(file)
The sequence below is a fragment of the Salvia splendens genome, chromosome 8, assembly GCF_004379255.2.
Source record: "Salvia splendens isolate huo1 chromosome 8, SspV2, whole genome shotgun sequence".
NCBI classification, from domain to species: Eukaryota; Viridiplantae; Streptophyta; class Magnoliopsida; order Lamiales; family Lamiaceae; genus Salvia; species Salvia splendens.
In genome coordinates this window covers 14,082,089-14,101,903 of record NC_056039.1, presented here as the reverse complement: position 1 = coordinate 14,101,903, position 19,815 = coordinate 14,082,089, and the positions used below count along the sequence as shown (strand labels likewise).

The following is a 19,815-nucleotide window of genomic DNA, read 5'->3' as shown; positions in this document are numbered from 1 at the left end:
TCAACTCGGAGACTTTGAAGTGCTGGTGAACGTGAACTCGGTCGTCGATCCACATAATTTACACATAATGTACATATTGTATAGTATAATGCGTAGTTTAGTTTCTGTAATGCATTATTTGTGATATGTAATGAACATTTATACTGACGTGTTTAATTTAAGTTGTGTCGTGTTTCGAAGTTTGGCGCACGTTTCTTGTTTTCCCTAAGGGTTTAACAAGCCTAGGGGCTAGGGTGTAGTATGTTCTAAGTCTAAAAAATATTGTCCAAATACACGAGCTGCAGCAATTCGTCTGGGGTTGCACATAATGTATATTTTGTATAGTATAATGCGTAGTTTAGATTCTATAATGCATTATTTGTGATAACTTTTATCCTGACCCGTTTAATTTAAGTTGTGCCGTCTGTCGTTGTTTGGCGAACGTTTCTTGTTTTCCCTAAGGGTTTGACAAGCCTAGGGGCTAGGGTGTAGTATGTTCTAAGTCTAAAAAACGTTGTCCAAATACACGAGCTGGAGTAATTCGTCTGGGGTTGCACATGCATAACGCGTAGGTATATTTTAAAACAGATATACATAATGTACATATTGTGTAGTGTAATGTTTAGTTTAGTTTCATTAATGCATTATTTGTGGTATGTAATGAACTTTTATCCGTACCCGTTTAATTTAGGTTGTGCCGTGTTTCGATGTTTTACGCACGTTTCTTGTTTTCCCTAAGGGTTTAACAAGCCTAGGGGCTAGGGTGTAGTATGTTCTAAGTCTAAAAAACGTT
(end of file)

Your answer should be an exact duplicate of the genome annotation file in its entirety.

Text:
The sequence below is a fragment of the Salvia splendens genome, chromosome 8, assembly GCF_004379255.2.
Source record: "Salvia splendens isolate huo1 chromosome 8, SspV2, whole genome shotgun sequence".
NCBI classification, from domain to species: Eukaryota; Viridiplantae; Streptophyta; class Magnoliopsida; order Lamiales; family Lamiaceae; genus Salvia; species Salvia splendens.
In genome coordinates this window covers 14,082,089-14,101,903 of record NC_056039.1, presented here as the reverse complement: position 1 = coordinate 14,101,903, position 19,815 = coordinate 14,082,089, and the positions used below count along the sequence as shown (strand labels likewise).

The following is a 19,815-nucleotide window of genomic DNA, read 5'->3' as shown; positions in this document are numbered from 1 at the left end:
TCAACTCGGAGACTTTGAAGTGCTGGTGAACGTGAACTCGGTCGTCGATCCACATAATTTACACATAATGTACATATTGTATAGTATAATGCGTAGTTTAGTTTCTGTAATGCATTATTTGTGATATGTAATGAACATTTATACTGACGTGTTTAATTTAAGTTGTGTCGTGTTTCGAAGTTTGGCGCACGTTTCTTGTTTTCCCTAAGGGTTTAACAAGCCTAGGGGCTAGGGTGTAGTATGTTCTAAGTCTAAAAAATATTGTCCAAATACACGAGCTGCAGCAATTCGTCTGGGGTTGCACATAATGTATATTTTGTATAGTATAATGCGTAGTTTAGATTCTATAATGCATTATTTGTGATAACTTTTATCCTGACCCGTTTAATTTAAGTTGTGCCGTCTGTCGTTGTTTGGCGAACGTTTCTTGTTTTCCCTAAGGGTTTGACAAGCCTAGGGGCTAGGGTGTAGTATGTTCTAAGTCTAAAAAACGTTGTCCAAATACACGAGCTGGAGTAATTCGTCTGGGGTTGCACATGCATAACGCGTAGGTATATTTTAAAACAGATATACATAATGTACATATTGTGTAGTGTAATGTTTAGTTTAGTTTCATTAATGCATTATTTGTGGTATGTAATGAACTTTTATCCGTACCCGTTTAATTTAGGTTGTGCCGTGTTTCGATGTTTTACGCACGTTTCTTGTTTTCCCTAAGGGTTTAACAAGCCTAGGGGCTAGGGTGTAGTATGTTCTAAGTCTAAAAAACGTT